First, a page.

NFUS Chief Executive Andy Robertson has joined leaders of Europe’s
other farming unions in Brussels to discuss the future of farm support.
At a meeting of COPA, the umbrella body for EU farm unions, the European
Commission today set outs its long-term vision for agricultural support
from 2013 onwards, as well as its goals for the ‘health-check’ of
the Common Agricultural Policy scheduled for next year.
NFUS has already begun its work looking at the future of EU farm support
from 2013 onwards. Today, the Commission stressed that direct support should
remain a cornerstone of the CAP in order to maintain farm structures, secure
the delivery of public goods and reflect the higher standards of production
in the EU compared to global competitors.
Later today, Andy Robertson will meet Klaus Dieter Borchardt, deputy head
of the Agriculture Commissioner’s Cabinet, to stress the importance
of ongoing EU support for Scotland’s farming and rural communities.
NFUS Chief Executive Andy Robertson said:
“The Commission is at pains to stress that they want EU farm unions
engaged now in the discussion on future CAP reform. That process has already
begun in Scotland and the UK.
“We are clear on the short-term goals for next year’s health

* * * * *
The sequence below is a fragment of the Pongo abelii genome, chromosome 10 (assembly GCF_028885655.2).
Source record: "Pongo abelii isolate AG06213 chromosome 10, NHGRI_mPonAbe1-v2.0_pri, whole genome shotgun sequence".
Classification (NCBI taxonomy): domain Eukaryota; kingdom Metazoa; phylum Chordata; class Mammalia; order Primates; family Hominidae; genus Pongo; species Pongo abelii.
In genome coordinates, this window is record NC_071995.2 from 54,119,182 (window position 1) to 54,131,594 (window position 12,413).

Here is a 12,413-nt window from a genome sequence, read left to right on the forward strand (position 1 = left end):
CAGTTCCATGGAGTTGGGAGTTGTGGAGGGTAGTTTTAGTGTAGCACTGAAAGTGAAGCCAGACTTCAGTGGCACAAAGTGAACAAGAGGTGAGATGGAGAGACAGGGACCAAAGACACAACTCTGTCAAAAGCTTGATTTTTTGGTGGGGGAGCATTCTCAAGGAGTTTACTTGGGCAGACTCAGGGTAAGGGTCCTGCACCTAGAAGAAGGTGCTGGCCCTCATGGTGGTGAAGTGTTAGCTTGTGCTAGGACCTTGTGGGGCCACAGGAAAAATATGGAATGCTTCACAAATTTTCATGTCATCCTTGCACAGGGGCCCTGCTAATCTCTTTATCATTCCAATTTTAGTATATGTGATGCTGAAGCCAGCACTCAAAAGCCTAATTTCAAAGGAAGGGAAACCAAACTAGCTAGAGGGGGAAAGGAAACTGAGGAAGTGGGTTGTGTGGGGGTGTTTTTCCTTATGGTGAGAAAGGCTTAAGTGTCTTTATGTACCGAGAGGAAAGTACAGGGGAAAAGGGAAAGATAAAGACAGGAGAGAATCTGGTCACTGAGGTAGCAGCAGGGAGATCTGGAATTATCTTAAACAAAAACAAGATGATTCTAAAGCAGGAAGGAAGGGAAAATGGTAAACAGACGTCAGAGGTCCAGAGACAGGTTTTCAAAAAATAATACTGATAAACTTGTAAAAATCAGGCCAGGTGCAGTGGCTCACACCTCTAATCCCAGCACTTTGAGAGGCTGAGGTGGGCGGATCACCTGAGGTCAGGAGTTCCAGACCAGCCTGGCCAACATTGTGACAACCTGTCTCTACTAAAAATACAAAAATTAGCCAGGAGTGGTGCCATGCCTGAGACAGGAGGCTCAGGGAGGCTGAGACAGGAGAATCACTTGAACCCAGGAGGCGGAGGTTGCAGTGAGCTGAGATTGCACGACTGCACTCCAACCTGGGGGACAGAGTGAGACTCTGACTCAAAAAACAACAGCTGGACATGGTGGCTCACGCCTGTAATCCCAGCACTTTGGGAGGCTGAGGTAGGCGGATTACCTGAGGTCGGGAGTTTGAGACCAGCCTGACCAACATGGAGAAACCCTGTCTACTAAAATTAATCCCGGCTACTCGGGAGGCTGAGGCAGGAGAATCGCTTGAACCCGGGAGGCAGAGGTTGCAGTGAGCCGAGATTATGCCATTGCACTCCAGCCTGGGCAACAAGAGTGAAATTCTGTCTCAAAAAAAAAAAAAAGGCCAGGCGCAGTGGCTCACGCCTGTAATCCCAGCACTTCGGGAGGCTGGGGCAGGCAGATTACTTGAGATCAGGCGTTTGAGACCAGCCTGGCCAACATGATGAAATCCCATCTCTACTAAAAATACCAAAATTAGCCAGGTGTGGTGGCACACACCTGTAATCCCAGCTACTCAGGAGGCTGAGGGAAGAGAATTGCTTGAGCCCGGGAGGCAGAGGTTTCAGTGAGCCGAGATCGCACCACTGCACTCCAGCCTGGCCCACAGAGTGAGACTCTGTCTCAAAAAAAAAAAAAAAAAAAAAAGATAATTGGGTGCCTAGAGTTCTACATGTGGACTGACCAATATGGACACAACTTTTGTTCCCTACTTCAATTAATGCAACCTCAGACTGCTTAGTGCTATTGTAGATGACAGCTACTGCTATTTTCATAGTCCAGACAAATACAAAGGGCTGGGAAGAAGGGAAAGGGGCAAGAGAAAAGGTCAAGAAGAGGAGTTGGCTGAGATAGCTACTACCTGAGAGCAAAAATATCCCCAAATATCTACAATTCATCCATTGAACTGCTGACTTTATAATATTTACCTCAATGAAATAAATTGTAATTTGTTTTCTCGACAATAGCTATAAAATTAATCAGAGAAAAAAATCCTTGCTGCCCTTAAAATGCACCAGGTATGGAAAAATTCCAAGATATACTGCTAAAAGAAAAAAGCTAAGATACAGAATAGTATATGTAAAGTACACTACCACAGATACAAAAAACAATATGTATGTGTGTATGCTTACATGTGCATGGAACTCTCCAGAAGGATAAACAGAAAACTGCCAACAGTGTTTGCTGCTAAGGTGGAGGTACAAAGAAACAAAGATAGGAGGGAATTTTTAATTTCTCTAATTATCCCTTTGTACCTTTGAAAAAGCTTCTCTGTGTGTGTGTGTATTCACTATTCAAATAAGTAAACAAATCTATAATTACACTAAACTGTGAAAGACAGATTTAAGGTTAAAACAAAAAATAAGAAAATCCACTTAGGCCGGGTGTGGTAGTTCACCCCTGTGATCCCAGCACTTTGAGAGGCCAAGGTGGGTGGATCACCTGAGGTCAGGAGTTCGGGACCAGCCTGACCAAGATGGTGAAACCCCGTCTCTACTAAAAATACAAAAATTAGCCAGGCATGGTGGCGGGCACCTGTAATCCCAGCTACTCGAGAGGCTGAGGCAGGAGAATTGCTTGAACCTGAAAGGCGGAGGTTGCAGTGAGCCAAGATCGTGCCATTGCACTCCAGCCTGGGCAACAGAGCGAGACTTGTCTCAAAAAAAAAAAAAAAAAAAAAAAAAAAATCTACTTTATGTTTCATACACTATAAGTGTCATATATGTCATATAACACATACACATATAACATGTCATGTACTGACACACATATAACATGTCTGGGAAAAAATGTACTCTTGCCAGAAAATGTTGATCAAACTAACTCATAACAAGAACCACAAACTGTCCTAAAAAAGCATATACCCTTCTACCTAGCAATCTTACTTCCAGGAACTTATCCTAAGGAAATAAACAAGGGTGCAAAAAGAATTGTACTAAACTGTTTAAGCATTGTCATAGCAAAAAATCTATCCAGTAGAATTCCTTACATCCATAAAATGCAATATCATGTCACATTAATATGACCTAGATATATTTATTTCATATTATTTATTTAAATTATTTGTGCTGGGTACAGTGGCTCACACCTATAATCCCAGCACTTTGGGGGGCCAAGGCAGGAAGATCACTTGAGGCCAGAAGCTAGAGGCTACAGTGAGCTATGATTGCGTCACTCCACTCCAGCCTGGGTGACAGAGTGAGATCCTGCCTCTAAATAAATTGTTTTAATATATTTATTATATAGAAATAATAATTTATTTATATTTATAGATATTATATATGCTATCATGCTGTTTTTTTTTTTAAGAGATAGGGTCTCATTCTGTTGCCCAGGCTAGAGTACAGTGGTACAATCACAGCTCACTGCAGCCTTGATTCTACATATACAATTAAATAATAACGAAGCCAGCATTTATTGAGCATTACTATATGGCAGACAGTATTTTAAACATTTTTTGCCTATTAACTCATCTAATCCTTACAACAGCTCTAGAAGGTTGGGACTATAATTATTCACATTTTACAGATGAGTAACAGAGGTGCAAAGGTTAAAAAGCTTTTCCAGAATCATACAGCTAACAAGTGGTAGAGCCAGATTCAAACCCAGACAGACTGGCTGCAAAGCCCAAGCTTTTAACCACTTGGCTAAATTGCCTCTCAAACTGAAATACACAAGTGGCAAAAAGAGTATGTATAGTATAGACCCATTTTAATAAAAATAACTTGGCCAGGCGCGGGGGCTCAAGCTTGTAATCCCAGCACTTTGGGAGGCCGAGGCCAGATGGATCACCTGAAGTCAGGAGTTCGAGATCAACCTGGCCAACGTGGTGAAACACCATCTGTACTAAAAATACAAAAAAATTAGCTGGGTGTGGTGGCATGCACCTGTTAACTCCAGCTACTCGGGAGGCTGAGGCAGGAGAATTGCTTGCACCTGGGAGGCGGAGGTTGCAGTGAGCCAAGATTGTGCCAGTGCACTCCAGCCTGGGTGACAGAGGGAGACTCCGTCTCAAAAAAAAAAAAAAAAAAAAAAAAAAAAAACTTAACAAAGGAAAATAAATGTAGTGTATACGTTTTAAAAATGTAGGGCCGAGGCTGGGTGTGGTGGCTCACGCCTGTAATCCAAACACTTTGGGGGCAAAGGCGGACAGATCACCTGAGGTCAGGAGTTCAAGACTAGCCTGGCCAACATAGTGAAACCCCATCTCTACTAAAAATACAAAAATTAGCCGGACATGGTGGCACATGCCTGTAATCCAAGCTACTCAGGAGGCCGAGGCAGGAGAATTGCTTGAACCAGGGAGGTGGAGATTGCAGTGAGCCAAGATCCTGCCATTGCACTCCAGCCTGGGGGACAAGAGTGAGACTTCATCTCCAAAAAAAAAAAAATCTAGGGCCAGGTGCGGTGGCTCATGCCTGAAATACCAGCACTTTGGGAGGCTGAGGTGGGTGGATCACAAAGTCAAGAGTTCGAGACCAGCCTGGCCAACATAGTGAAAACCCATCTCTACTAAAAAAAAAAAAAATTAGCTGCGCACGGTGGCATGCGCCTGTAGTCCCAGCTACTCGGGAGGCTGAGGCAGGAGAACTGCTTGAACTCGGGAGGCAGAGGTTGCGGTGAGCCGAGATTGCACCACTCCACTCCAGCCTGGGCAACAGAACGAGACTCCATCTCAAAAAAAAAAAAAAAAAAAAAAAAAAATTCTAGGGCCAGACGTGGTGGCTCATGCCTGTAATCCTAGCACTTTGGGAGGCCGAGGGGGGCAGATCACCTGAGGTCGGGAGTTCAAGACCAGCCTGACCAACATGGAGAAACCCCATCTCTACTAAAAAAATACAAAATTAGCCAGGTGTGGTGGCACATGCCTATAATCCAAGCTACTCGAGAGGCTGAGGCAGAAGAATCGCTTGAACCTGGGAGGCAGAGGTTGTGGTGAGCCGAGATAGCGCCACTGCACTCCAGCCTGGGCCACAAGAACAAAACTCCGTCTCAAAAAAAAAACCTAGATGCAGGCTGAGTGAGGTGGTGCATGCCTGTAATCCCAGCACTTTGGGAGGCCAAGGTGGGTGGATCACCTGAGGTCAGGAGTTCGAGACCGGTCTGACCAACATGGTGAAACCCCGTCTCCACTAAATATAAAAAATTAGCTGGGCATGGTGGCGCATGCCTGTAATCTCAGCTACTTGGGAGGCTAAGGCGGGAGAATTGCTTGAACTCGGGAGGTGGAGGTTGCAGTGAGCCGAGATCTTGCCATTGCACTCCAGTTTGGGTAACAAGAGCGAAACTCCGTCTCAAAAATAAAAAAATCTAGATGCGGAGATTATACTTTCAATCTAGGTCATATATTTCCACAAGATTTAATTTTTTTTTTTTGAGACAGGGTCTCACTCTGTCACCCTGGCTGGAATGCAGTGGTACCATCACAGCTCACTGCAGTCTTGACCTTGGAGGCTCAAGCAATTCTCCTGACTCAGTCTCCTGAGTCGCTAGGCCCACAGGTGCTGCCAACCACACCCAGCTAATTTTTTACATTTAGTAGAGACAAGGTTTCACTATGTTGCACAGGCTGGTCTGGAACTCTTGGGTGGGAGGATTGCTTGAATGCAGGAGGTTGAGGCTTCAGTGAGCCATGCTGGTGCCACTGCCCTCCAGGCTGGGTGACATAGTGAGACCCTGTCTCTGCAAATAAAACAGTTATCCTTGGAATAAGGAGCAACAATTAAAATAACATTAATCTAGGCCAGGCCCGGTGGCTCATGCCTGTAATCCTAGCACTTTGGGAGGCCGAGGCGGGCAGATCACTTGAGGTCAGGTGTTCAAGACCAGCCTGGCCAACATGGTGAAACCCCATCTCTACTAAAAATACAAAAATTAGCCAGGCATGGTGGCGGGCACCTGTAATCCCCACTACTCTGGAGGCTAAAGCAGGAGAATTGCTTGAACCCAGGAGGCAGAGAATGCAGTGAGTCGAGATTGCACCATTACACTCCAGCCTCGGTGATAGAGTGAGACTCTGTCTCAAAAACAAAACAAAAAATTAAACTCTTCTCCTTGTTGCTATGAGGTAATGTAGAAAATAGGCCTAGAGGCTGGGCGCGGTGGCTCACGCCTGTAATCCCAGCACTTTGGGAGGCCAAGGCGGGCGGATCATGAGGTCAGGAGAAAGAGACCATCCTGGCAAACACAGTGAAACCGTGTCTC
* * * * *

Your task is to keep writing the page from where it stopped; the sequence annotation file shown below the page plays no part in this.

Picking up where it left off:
check. They include the abolition of set-aside, which has always been at
odds with the ‘freedom to farm’ principle of the 2003 reform.
I was pleased to hear the Commission’s support for such a move. I
will be discussing the detail of that later today with Mr Borchardt.
“His concerns over the capping of agricultural support are shared
by NFUS, although we are acutely conscious that we must be able to justify
the levels of support the industry receives.
“There are also difficult messages for us to consider. Export refunds
will reduce and eventually disappear. Scotland is not a major exporter of
product outwith the EU, however clearly there will be an impact as more
EU produce will remain on our marketplace as a result.
“However, the Commission agrees with our view that there must be
a far greater emphasis within support schemes on improving competitiveness
and helping farmers adapt to subsidy reform.
“It is clear from today’s COPA meeting and from the discussions
we continue to have with Commission officials that support for farming remains
strong. Clearly, the process of reform must be policy-driven and not dictated
by desire to cut budgets. It is a process we must be fully engaged with
now. The decisions at next year’s at the health check, in 2009 when
EU budgets are reviewed and post-2013 will have a huge impact on the Scottish
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